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Creatine took the supplement world by storm back in the early-to-mid 1990s. Going on to be scientifically proven to be one of the most potent muscle builders on the market, you can’t enter a supplement store without seeing shelves full of different choices. Since there are various types of creatine on the market, it can be hard to know the difference. This guide will help you differentiate between types of creatine so you can make a more informed purchasing decision.
Of all the types of creatine available, creatine monohydrate is still the one many lifters still think of. The original variation that introduced the workout world to creatine, monohydrate is dosed 5g at a time. Original recommendations included 5 doses/day for 5 days as a “loading” phase with another 1-2 doses/day thereafter. It also required sugar to be properly absorbed – either in the powder itself to be mixed with water, or “raw” creatine being taken with juice.
One of the next types of creatine to hit the market, creatine ethyl ester is “simpler” form than monohydrate. This is because it doesn’t require sugar for the body to be absorbed properly like monohydrate does, no “loading” phase is necessary, and you really only need to take half as much. A dose of 2-3 grams per day is sufficient.
Considered a “step up” from monohydrate, tri-creatine malate is comprised of three parts creatine molecules and one part malic acid molecules. The malic acid was added because it can act as a sort of intermediate substance that provides additional energy to the body. At the same time, this version of creatine is considered more water-soluble (which can eliminate some gastric issues creatine might ordinarily cause) and is thought to have greater bioavailability.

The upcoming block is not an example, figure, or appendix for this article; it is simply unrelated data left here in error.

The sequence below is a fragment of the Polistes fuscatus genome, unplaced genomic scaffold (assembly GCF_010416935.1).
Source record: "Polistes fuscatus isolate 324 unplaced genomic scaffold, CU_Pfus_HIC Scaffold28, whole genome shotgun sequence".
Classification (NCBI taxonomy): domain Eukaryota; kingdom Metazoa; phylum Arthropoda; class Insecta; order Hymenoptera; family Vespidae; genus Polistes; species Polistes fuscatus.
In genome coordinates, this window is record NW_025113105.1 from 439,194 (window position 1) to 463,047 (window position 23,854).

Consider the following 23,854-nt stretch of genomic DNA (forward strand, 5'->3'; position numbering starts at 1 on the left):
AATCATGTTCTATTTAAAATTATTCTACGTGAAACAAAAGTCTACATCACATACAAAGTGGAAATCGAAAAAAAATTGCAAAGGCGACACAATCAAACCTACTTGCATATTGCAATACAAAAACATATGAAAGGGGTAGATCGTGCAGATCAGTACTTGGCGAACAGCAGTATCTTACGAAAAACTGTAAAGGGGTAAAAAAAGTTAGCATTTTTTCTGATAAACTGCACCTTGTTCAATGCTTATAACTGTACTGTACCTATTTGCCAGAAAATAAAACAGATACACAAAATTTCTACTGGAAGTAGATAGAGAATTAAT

Because some types of creatine powder can be hard to mix and/or absorb, micronized creatine has become somewhat popular. It consists of much smaller particles than “normal” creatine, making it much easier to blend and drink. Typical dosage recommendations are similar to that of monohydrate – 5g taken 5x/day for 5 days, then 5g/day thereafter. After 21 days, cycle off for 3 days before starting over.
This new, more highly concentrated form of creatine is very popular right now. The biggest reason for this is because conjugated creatine’s higher concentration levels allow you to dose only 25% of what you’d normally have to with monohydrate. This means not only having to take less creatine overall, but better absorption and the least possible chance of experiencing creatine-related stomach issues.
When all is said and done, the real question is if you should care about all the different types of creatine. Experience with them can vary anecdotally, with some lifters not really noticing a difference while others swearing by their favorite formulation. Your best bet is to start with monohydrate (if you haven’t already), see how that works for you, then try other versions to compare results.